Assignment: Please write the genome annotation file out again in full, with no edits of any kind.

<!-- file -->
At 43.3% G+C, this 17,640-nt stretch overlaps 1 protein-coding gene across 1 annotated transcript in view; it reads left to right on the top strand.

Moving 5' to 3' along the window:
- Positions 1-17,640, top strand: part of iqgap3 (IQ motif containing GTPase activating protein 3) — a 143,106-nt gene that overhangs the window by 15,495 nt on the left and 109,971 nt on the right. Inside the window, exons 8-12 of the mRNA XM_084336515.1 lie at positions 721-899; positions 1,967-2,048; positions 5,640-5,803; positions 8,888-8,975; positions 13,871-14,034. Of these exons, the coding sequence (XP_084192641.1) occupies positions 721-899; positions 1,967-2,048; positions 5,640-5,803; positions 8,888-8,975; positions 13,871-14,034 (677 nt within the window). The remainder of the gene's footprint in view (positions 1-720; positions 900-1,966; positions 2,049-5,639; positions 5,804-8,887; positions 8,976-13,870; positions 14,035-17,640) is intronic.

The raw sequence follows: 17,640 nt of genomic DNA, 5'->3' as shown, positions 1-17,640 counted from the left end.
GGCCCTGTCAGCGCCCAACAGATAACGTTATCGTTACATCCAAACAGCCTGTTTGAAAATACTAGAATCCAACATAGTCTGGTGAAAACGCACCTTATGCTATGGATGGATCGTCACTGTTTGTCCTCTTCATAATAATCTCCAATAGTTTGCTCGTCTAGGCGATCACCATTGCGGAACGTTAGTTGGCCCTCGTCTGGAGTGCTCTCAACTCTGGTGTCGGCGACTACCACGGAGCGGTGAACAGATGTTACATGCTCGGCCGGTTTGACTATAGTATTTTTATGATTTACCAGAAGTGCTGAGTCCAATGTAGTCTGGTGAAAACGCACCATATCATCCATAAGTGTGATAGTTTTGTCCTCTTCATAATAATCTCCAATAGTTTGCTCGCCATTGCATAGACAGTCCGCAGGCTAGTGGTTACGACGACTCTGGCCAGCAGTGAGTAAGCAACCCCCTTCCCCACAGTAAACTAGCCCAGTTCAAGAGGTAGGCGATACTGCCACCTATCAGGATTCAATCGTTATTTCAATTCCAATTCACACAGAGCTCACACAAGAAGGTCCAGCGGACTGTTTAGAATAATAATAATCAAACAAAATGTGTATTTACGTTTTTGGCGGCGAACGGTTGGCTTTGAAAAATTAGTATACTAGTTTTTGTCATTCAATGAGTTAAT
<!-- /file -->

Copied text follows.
At 43.3% G+C, this 17,640-nt stretch overlaps 1 protein-coding gene across 1 annotated transcript in view; it reads left to right on the top strand.

Moving 5' to 3' along the window:
- Positions 1-17,640, top strand: part of iqgap3 (IQ motif containing GTPase activating protein 3) — a 143,106-nt gene that overhangs the window by 15,495 nt on the left and 109,971 nt on the right. Inside the window, exons 8-12 of the mRNA XM_084336515.1 lie at positions 721-899; positions 1,967-2,048; positions 5,640-5,803; positions 8,888-8,975; positions 13,871-14,034. Of these exons, the coding sequence (XP_084192641.1) occupies positions 721-899; positions 1,967-2,048; positions 5,640-5,803; positions 8,888-8,975; positions 13,871-14,034 (677 nt within the window). The remainder of the gene's footprint in view (positions 1-720; positions 900-1,966; positions 2,049-5,639; positions 5,804-8,887; positions 8,976-13,870; positions 14,035-17,640) is intronic.

The raw sequence follows: 17,640 nt of genomic DNA, 5'->3' as shown, positions 1-17,640 counted from the left end.
GGCCCTGTCAGCGCCCAACAGATAACGTTATCGTTACATCCAAACAGCCTGTTTGAAAATACTAGAATCCAACATAGTCTGGTGAAAACGCACCTTATGCTATGGATGGATCGTCACTGTTTGTCCTCTTCATAATAATCTCCAATAGTTTGCTCGTCTAGGCGATCACCATTGCGGAACGTTAGTTGGCCCTCGTCTGGAGTGCTCTCAACTCTGGTGTCGGCGACTACCACGGAGCGGTGAACAGATGTTACATGCTCGGCCGGTTTGACTATAGTATTTTTATGATTTACCAGAAGTGCTGAGTCCAATGTAGTCTGGTGAAAACGCACCATATCATCCATAAGTGTGATAGTTTTGTCCTCTTCATAATAATCTCCAATAGTTTGCTCGCCATTGCATAGACAGTCCGCAGGCTAGTGGTTACGACGACTCTGGCCAGCAGTGAGTAAGCAACCCCCTTCCCCACAGTAAACTAGCCCAGTTCAAGAGGTAGGCGATACTGCCACCTATCAGGATTCAATCGTTATTTCAATTCCAATTCACACAGAGCTCACACAAGAAGGTCCAGCGGACTGTTTAGAATAATAATAATCAAACAAAATGTGTATTTACGTTTTTGGCGGCGAACGGTTGGCTTTGAAAAATTAGTATACTAGTTTTTGTCATTCAATGAGTTAAT